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Documentary Letters of Credit LC | DLC | SBLC | UCP 500 ICC | UCP 600 ICC
In the context of international trade, taking into account the amounts, participation and distances separating business partners, they have led to the creation of specific tools necessary for making payments, namely documentary letters of credit.
The difficulty is that the positions of the buyer and seller are diametrically opposed. The former is the ideal way of looking at things “when I receive the goods, I pay”, while the latter prefers “when you pay, I will deliver the goods”. A documentary letter of credit is one way to satisfy both of these requirements!
A documentary letter of credit is concluded according to the rules and recommendations of the International Trade Board (ICC) UCP 500 or UCP 600 represents the bank with an obligation to pay a certain amount to the supplier of the product or service, in relation to receiving the specified list of documents in the agreed time period, which prove that the goods were expedited, or that the services or benefits promised were done well. The purpose of these documents is to provide the material basis of trust for the proper fulfillment of the obligations of the exporter. The bank will then transfer these documents to the buyer against reimbursement so that he can take possession of the goods.
A letter of credit is an obligation of a bank to pay a certain amount of money to a seller of goods or services upon timely submission of relevant documents confirming the shipment of goods or the performance of contractual services.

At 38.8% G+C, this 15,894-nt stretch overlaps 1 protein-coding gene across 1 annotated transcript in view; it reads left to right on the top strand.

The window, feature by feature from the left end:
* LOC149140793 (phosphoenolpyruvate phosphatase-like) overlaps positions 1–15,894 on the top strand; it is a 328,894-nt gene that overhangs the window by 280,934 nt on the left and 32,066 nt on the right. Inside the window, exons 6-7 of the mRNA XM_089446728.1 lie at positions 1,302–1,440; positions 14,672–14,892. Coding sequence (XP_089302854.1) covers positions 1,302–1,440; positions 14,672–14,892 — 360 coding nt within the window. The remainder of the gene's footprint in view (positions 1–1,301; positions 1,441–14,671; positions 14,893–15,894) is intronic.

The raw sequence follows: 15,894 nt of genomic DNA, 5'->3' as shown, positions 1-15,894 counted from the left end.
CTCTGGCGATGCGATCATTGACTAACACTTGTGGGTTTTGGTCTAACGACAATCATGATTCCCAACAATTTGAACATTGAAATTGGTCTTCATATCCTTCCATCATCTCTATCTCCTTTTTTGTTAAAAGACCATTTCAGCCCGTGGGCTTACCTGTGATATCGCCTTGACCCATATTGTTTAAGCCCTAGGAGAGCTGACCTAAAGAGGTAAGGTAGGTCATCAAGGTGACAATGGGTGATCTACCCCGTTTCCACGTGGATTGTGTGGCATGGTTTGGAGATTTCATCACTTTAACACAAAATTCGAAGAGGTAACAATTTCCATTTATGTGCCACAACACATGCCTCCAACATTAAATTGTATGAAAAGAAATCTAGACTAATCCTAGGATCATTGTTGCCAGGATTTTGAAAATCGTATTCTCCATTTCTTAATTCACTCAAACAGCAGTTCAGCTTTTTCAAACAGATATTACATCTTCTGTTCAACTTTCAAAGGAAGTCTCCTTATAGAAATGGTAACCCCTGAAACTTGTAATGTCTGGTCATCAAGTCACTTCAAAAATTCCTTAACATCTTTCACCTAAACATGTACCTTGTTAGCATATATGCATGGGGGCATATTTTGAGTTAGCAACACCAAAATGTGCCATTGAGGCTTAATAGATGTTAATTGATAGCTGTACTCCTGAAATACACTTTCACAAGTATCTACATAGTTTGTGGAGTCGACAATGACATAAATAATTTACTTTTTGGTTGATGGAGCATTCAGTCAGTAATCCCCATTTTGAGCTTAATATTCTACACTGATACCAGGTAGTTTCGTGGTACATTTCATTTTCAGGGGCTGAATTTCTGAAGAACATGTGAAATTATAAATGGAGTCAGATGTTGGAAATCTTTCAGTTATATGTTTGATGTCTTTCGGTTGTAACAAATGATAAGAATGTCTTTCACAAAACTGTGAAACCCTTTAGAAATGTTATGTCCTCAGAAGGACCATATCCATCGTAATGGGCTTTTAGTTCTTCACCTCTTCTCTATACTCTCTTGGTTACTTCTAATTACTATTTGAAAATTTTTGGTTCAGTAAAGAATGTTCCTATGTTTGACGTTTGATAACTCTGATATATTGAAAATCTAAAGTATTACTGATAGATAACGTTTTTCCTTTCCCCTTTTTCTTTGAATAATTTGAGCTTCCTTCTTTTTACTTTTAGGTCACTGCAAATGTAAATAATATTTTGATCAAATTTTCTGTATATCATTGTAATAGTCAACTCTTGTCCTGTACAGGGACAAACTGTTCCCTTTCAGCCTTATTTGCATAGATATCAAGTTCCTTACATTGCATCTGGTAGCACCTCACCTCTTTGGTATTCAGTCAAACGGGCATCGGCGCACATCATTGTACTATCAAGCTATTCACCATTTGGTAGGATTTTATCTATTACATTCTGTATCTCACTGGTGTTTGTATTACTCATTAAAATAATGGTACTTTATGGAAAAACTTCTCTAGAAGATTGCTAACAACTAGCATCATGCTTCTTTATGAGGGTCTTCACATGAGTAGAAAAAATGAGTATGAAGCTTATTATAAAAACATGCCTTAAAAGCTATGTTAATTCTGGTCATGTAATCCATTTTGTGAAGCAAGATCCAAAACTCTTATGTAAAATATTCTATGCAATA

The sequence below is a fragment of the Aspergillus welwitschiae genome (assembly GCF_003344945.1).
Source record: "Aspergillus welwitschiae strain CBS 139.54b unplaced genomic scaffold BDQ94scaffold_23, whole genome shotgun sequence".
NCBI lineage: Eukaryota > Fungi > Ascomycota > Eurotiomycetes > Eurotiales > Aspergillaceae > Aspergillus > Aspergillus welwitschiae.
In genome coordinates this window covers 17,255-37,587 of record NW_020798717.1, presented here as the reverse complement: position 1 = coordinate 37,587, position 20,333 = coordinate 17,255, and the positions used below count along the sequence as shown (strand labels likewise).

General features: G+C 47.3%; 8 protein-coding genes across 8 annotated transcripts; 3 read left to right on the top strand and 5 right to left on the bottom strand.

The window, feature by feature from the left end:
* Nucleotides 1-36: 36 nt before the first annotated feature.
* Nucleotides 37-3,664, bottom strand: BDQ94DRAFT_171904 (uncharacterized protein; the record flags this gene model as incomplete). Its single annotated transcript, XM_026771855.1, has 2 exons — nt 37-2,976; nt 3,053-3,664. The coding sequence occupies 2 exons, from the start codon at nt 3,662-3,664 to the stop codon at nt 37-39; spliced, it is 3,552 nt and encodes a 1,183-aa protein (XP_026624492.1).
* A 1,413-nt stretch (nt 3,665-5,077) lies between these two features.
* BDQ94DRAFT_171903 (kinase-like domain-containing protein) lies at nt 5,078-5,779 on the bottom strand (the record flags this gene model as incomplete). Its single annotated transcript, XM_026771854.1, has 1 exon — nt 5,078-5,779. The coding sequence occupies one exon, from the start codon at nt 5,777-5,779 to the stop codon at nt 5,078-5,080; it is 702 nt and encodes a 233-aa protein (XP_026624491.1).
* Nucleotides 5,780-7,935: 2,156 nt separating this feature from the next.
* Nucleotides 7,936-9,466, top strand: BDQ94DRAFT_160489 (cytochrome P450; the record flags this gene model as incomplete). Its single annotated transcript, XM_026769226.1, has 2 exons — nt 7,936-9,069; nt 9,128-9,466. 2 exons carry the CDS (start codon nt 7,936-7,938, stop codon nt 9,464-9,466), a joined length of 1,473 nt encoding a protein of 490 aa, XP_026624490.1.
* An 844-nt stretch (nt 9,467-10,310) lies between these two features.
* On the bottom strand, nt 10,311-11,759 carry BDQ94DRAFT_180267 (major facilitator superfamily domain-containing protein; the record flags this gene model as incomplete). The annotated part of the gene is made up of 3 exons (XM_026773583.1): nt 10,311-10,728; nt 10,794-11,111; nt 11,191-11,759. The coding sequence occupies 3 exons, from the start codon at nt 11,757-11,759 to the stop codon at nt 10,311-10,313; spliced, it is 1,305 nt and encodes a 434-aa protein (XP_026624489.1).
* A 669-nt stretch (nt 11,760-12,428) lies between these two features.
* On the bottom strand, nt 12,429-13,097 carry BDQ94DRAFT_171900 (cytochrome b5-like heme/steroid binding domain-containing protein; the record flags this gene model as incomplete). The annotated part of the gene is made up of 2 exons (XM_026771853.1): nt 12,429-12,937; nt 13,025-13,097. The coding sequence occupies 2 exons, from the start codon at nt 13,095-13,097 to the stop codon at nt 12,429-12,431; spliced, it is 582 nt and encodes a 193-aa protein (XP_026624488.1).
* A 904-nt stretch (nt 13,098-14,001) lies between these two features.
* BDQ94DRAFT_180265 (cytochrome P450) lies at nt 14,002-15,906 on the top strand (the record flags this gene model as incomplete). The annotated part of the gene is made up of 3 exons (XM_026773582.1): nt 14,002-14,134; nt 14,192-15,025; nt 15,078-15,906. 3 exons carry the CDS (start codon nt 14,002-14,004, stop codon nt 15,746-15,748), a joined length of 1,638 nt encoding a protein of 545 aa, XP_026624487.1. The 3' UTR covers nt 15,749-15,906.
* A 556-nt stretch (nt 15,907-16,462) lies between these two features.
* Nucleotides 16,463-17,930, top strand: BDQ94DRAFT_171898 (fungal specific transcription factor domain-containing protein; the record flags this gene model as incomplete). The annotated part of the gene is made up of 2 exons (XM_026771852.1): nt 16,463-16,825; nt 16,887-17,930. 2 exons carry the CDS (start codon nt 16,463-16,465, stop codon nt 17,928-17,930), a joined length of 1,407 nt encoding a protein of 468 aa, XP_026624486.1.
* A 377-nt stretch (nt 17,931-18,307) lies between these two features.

Letter of credit (accre-ditivus — trust):
Settlement form and type of bank account for which cashless payments are made. It is used in international settlements in commercial operations, as well as between domestic legal entities, when such a form is provided for by an agreement between the supplier and the customer (buyer). The letter of credit is opened on behalf of the payer in the bank that serves the supplier, on the basis of a clearly defined application. The source of opening a letter of credit can be both the buyer’s deposited funds and bank loans. The basis for the payment of a letter of credit is the supplier of the registers of accounts and transport documents confirming the shipment of the goods. Each letter of credit is intended for settlements with only one supplier.
Types of letters of credit used in international practice:
Advised — letter of credit, according to which the issuing bank sends an order to another bank to inform the beneficiary of the opening of the letter of credit without obligation on the part of the advising bank.
Directly advised — letter of credit, which the issuing bank sends directly to the beneficiary. This form of advising has certain inconveniences: it does not allow to control the authenticity of the letter of credit and complicates the process of ascertaining the solvency of the issuing bank.
Money — issued by the bank to its client for the right to receive the full amount indicated in it or in separate particles at other banks for a certain time.
Letter of credit with a previous memo — a letter of credit whereby the issuing bank requests from another bank (advising) to notify the beneficiary of the opening of the letter of credit without any obligation of the advising bank or issuing bank.